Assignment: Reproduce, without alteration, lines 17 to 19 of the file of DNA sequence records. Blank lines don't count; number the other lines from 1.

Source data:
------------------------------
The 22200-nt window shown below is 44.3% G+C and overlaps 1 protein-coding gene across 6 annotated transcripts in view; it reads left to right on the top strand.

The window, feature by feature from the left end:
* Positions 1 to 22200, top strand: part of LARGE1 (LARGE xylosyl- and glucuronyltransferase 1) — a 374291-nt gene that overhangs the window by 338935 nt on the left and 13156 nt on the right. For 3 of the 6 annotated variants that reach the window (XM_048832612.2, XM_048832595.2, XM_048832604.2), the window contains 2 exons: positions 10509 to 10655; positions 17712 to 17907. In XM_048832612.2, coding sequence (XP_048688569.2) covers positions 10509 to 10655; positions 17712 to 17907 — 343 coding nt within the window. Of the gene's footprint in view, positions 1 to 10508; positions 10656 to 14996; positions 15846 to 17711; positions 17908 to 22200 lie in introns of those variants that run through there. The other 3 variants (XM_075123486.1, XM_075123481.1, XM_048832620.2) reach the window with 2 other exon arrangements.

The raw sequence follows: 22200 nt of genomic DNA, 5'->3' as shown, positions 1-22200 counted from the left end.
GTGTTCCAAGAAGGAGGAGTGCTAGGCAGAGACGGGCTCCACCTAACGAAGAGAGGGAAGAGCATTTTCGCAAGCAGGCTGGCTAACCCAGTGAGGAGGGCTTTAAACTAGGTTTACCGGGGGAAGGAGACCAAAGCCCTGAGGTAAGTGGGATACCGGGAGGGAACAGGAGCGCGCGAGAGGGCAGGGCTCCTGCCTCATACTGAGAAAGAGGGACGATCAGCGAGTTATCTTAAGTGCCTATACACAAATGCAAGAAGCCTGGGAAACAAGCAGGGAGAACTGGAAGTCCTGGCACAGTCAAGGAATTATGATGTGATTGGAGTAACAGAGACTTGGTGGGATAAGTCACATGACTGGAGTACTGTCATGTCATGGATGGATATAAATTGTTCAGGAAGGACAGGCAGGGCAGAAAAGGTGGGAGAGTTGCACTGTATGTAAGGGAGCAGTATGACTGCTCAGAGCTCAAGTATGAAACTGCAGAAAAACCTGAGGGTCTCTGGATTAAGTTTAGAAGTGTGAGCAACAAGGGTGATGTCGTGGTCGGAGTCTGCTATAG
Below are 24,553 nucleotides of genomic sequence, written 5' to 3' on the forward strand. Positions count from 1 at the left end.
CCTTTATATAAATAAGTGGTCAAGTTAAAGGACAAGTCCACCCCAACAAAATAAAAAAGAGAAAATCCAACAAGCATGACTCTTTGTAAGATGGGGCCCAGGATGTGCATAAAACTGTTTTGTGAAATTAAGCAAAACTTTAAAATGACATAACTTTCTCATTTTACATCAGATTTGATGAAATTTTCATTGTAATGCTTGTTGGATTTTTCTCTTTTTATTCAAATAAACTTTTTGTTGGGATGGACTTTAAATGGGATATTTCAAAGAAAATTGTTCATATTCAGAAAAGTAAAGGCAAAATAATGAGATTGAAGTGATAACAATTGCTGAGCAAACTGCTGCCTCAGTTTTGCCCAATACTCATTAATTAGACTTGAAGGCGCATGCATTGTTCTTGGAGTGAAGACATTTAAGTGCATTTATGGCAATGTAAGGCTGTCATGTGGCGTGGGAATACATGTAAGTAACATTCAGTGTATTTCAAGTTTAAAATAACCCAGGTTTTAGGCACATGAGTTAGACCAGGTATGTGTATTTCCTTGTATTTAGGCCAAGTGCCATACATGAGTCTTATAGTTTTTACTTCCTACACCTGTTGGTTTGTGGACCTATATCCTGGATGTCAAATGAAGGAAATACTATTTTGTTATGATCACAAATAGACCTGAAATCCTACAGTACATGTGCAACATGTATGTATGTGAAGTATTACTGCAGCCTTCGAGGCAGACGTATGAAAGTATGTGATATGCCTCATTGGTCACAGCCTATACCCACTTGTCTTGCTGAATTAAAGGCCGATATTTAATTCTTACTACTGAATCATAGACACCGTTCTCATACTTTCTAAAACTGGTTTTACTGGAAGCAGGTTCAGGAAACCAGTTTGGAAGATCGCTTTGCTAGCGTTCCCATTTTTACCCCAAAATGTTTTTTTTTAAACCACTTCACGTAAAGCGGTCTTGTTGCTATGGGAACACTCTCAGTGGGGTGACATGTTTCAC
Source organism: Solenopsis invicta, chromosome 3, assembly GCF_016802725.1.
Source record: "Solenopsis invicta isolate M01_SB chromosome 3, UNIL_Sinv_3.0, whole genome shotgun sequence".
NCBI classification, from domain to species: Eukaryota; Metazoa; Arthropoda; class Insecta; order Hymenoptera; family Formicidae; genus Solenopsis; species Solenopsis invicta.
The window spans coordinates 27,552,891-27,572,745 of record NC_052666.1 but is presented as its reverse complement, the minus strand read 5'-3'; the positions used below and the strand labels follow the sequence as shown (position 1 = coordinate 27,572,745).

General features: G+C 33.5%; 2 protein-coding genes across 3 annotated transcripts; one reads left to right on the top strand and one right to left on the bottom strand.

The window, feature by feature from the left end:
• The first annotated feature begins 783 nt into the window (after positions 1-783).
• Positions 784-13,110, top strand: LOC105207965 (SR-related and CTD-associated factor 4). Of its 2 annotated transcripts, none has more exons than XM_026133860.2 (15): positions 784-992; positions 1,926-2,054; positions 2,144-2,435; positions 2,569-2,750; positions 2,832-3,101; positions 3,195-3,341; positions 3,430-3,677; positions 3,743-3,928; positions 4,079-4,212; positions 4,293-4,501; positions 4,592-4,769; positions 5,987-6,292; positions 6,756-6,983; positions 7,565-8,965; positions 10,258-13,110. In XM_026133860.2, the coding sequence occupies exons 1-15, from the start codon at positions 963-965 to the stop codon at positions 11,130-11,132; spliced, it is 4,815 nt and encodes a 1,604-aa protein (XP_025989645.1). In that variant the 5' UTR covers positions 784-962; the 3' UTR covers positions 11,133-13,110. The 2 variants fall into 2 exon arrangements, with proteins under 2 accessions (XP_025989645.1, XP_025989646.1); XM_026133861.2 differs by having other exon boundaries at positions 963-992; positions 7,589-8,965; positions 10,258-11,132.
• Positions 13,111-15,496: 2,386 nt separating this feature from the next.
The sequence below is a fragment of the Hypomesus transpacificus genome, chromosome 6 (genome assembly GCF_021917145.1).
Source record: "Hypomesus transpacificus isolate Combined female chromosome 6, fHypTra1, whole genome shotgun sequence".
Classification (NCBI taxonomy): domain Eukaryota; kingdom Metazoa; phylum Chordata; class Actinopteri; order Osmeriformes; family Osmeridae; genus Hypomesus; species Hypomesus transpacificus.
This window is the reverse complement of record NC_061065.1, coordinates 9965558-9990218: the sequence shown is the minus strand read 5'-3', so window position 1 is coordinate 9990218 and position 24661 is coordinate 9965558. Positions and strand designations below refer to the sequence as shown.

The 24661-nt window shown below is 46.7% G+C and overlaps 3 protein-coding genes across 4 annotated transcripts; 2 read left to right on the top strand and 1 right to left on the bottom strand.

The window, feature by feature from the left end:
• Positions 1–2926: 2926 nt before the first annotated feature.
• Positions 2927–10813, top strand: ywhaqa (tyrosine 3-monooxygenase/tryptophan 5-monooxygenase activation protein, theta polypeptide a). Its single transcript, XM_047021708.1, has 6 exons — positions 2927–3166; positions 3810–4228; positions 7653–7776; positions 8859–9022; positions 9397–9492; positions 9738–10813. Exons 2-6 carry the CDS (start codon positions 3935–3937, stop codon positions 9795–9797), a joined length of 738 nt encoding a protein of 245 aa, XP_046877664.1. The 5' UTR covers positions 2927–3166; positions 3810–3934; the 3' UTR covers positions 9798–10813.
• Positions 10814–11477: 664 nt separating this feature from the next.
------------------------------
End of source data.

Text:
The sequence below is a fragment of the Hypomesus transpacificus genome, chromosome 6 (genome assembly GCF_021917145.1).
Source record: "Hypomesus transpacificus isolate Combined female chromosome 6, fHypTra1, whole genome shotgun sequence".
Classification (NCBI taxonomy): domain Eukaryota; kingdom Metazoa; phylum Chordata; class Actinopteri; order Osmeriformes; family Osmeridae; genus Hypomesus; species Hypomesus transpacificus.